Heaven is the certainty that you will be avenged I know I know the kingdom is not fair but it’s what I have a montage of red and a mitosis of knuckles I’m not sure how you could expect me to love anything Ain’t no question sadness is regal like that golden and replaceable once I wanted a lineage of identical men once a mouth soft and hot as the quickest way that gold can hurt you You see a pattern yet? I practice the want of nothing and fail I’ve been shown how ugly I can be when I am invisible I don’t believe in yesterdays The throat of loneliness? Straddled with my knife I press my hands to my face and the lament is a valley the light sags through What do you do when you have lost Everything? Rewrite the history of Everything I don’t like my smile because someone told me I didn’t like it Now I am gorgeous in all the languages I mothered Flex the antonym of Missing I avenge myself Stretch my hands I orphan my grief for the living and it is beauty ain’t no question I monarch the lonely I my own everything now I miss my love and it is an American grief I strike the smell from nostalgia cut my memory to spite my country What is the odor of nothing but my dominion in want of excess I grin and pillars of bone flower into sawed-off crowns say I flex the light and the light flexes heat shimmer unfurling like a bicep my lust a mirage where the body is merely a congealing of the river I can feel it slowly drifting away from me The world I knew is gone and getting more gone and my anthem populating my nose with an abundance of salt I slip the shroud over the life I named and forget I belonged to someone once My soverign's face is a riot of diamonds whining This will be a beautiful death and I am free and gorgeous and desperate to never have to miss anyone again I rock the jeweled shroud become the bride of my own sad light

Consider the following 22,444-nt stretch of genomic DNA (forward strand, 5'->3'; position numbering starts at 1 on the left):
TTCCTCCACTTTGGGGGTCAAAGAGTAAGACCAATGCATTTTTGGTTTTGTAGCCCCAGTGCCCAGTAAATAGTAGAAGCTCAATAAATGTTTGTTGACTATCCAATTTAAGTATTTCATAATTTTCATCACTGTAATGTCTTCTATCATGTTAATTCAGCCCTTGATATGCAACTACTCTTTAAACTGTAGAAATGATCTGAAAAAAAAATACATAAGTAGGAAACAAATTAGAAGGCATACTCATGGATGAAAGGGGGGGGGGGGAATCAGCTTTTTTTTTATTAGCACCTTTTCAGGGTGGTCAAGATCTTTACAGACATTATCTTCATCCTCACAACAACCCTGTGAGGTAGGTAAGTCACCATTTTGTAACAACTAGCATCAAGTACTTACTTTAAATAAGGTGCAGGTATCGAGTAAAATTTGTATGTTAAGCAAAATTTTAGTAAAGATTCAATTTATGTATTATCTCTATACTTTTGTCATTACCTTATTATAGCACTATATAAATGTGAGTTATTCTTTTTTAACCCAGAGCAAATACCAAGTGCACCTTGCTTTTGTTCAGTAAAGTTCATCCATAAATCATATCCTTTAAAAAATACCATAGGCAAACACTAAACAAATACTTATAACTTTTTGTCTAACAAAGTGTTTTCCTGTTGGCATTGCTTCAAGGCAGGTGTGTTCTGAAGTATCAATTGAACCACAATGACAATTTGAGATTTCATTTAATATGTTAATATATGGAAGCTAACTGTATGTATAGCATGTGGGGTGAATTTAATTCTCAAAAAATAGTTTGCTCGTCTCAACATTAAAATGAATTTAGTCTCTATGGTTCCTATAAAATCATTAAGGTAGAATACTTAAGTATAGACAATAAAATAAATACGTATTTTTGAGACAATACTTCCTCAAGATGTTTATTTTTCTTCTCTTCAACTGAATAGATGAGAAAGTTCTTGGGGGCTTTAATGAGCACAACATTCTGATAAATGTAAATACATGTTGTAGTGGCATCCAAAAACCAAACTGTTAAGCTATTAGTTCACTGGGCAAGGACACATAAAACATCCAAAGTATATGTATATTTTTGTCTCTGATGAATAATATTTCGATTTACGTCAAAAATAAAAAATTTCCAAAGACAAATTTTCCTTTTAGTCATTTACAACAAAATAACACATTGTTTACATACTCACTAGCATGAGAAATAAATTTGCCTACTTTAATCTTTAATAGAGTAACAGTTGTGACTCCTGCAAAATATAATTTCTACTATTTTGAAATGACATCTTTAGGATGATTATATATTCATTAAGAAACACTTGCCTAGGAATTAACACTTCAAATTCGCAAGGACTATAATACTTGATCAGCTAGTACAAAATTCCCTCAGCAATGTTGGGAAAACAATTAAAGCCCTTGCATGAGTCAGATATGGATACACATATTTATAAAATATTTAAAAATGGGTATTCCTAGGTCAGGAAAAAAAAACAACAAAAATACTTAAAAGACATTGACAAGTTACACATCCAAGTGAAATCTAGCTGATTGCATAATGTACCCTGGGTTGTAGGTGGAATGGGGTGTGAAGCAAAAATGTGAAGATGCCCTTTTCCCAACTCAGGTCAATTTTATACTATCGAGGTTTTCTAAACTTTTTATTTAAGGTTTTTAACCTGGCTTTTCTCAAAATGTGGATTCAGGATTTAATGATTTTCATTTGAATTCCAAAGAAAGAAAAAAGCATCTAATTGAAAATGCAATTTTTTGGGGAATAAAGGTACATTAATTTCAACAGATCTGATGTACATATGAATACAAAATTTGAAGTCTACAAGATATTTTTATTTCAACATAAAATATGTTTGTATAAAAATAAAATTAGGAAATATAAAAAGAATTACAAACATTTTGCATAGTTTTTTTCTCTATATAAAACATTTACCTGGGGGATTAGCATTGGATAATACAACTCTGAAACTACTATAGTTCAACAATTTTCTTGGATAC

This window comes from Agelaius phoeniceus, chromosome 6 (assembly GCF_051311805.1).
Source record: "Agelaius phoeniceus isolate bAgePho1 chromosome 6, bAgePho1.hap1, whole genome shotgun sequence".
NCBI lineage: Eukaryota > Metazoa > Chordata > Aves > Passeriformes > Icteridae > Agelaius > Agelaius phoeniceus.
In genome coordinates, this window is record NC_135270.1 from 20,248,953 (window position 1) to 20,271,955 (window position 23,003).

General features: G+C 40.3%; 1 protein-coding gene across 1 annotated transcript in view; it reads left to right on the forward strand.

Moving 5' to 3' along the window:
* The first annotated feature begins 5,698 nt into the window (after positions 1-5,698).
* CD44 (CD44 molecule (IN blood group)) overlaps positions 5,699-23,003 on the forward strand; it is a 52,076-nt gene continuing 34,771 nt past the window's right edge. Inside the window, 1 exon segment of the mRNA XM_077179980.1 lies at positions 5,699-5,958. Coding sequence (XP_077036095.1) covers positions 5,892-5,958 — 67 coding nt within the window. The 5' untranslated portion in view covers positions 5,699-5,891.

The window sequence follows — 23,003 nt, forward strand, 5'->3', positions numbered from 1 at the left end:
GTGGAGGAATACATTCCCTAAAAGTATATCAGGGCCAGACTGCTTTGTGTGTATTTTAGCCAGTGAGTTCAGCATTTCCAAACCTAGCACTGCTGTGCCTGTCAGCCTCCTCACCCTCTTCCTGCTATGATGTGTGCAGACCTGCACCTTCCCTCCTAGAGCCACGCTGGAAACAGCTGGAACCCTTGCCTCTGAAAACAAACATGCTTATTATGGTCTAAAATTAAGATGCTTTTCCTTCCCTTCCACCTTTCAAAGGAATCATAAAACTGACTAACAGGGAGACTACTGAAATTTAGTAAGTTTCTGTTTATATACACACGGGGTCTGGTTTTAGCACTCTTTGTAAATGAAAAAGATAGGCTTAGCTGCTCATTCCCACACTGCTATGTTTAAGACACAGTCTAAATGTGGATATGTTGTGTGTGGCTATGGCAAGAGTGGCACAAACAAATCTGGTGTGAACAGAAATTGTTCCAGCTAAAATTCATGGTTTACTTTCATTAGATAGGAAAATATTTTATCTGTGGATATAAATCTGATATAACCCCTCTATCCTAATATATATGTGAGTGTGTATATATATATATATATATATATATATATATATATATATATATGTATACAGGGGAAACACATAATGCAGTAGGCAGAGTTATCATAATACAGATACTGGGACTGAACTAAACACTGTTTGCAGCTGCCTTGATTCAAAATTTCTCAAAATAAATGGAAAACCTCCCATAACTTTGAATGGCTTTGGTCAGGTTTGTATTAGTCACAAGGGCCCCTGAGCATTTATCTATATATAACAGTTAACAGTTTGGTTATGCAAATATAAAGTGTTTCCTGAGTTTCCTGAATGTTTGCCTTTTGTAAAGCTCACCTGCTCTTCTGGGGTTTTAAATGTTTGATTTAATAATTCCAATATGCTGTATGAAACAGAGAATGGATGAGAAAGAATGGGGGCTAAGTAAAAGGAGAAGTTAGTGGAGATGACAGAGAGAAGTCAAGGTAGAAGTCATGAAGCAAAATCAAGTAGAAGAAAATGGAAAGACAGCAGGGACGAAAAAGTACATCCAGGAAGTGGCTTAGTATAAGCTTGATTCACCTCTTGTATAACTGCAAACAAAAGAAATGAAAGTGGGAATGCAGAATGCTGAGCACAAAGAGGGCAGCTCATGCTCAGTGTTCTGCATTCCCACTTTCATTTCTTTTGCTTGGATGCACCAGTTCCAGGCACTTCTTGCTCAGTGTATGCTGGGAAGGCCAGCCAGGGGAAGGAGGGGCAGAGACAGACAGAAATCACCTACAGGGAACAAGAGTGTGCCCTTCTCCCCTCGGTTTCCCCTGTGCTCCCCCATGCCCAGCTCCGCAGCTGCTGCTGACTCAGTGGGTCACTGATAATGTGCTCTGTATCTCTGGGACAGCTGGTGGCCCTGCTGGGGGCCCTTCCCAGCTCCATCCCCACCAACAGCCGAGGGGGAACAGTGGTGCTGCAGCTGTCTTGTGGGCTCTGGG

Copyright © 2018 by Julian Randall. Originally published in Poem-a-Day on September 3, 2018, by the Academy of American Poets.
Caliche. Great bird, woodsmoke, needle. Snake, owl. Nopal vibration.
Almost every day
of my life
I have wanted
to be filled.
a great bird, woodsmoke,
When I’m on my back,
can be a needle,
works as thread.
my feet bare their crooked
hoping to be entered.
I don’t own words
for every sound
I don’t own words
I stuff back into my body
& not being loved.
but Who isn’t
in love with at least one
seam, a sound:
of this world?
Ask any bolus of owls,
Ask the nopales
But who owns
any certainty, really?
& who still speaks
of víboras & caliche,
& who will reteach my body
of great birds & nopal?
Copyright © 2018 by Joe Jiménez. Originally published in Poem-a-Day on September 4, 2018, by the Academy of American Poets.